Granted, having found the figure doesn’t mean your work is done. Think of it as Thomas Edison’s 1% inspiration in relation to the remaining 99% perspiration of work. You still have to shape the subsequent relationships with everything else to make them meaningful and positive. But once you’ve settled on the focal point or theme of your project, you’ve essentially built the foundation for everything that follows.

An Example from Design Practice

A project of mine currently nearing completion is a residential retreat with guesthouse in the Belgrade Lakes region of Maine. The client acquired the site for its primal natural qualities – a lakefront property surrounded by a mature forest, mostly hemlock. As with any project it had its share of impediments. The 10-acre site had three major zones: a moderately sloped portion which had previously been logged a decade earlier, a steeply sloped portion with virgin forest, and a low, boggy wetlands area. The most readily accessible portions of the site had previously been left visibly scarred from the earlier logging activity. The areas of greatest beauty and best views were deep within the site, heavily forested and steeply sloped with rock ledges just below the surface. The wetlands areas, of course, were environmentally protected and needed to be kept intact.

From the outset of the project it was clear that how we dealt with the existing conditions of the site would be the key to success. We gathered as much information about the site as possible, including surveying the slopes, mapping the major trees, and assessing view sheds. So, you could say we began with a soft- focus impression of site, without knowing the key to knitting the assets and challenges of the site together into a seamless whole.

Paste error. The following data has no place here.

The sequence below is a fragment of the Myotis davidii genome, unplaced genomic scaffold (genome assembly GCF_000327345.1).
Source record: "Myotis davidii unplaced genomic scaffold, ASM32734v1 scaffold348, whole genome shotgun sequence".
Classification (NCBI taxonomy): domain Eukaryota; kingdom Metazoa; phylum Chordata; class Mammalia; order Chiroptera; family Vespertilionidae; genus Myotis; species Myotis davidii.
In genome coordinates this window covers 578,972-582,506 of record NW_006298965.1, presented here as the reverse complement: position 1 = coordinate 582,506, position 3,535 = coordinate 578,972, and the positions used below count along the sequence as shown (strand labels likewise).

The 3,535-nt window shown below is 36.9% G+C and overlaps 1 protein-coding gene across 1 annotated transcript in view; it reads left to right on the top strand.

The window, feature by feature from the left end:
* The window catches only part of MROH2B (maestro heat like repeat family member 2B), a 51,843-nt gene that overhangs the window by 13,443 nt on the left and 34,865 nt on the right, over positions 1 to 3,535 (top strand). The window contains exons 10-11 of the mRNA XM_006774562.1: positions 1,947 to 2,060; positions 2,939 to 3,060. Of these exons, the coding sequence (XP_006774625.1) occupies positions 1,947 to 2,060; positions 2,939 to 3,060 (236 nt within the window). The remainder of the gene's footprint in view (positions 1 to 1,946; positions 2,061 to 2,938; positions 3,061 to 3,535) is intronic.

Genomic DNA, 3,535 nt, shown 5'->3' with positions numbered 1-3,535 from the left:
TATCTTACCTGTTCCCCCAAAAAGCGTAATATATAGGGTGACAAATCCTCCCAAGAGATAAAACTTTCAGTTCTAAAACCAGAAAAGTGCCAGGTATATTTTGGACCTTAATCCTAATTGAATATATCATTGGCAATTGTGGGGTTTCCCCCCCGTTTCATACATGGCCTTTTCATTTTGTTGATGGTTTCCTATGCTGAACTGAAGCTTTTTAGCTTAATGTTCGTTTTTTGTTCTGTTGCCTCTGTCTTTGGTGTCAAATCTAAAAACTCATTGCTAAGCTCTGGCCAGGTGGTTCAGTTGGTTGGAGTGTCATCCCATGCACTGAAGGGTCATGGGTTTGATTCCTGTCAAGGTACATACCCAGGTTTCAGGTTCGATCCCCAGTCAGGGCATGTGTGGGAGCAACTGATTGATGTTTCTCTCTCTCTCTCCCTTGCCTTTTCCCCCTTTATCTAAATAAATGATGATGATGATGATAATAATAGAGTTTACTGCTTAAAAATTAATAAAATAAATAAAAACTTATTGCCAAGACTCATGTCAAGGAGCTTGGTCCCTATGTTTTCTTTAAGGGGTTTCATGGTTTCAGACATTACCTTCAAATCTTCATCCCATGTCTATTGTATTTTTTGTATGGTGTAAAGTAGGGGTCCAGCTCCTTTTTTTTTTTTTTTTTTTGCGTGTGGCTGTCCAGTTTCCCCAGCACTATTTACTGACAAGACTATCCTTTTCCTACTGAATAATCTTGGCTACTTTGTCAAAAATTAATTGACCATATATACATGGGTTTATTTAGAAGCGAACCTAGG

At some point during our surveying I saw one remarkable tree — a mature hemlock — whose deeply textured bark was being highlighted by the direct rays of a late afternoon sun. Suddenly I realized that the central motif of our project would be a tree – more specifically, seeing a tree through the forest. The story of trees became our narrative glue – starting with reclaiming much of the original logging road as our site access. The largest area of the logging slash became a meadow within which we sited the guesthouse. The site for the main house was nestled into the wooded hillside, enabling approaching visitors to view past the house, through the under-canopy silhouettes of tree trunks down to the shimmering blue surface of the lake below.

While much of our effort was spent in preserving trees and shaping views of them (and through them), some trees inevitably required removal. Rather than treating them as nuisance waste, we chose to transform them into a featured element of our project. With careful handling we stacked the felled trees under a temporary shelter and air-cured them into building-usable logs. The logs became the “signature” front features of both houses – serving as loggia columns on the guesthouse and primary exposed structural elements for the roof and porches of the main residence. A visit to the property now inspires admiration for the many faces of trees, in all their forms of beauty and strength.

Finding a specific idea or object to provide a palpable presence in a project enables you to build meaningful relationships with the greater whole. 

Remember, Find the Figure

Ed Barnhart, principal; Always by Design

*The banner graphic features the letter F, cropped by a square to its unique alphabetic essence, utilizing the colors Fuchsia and Flax, and a photo of a Forest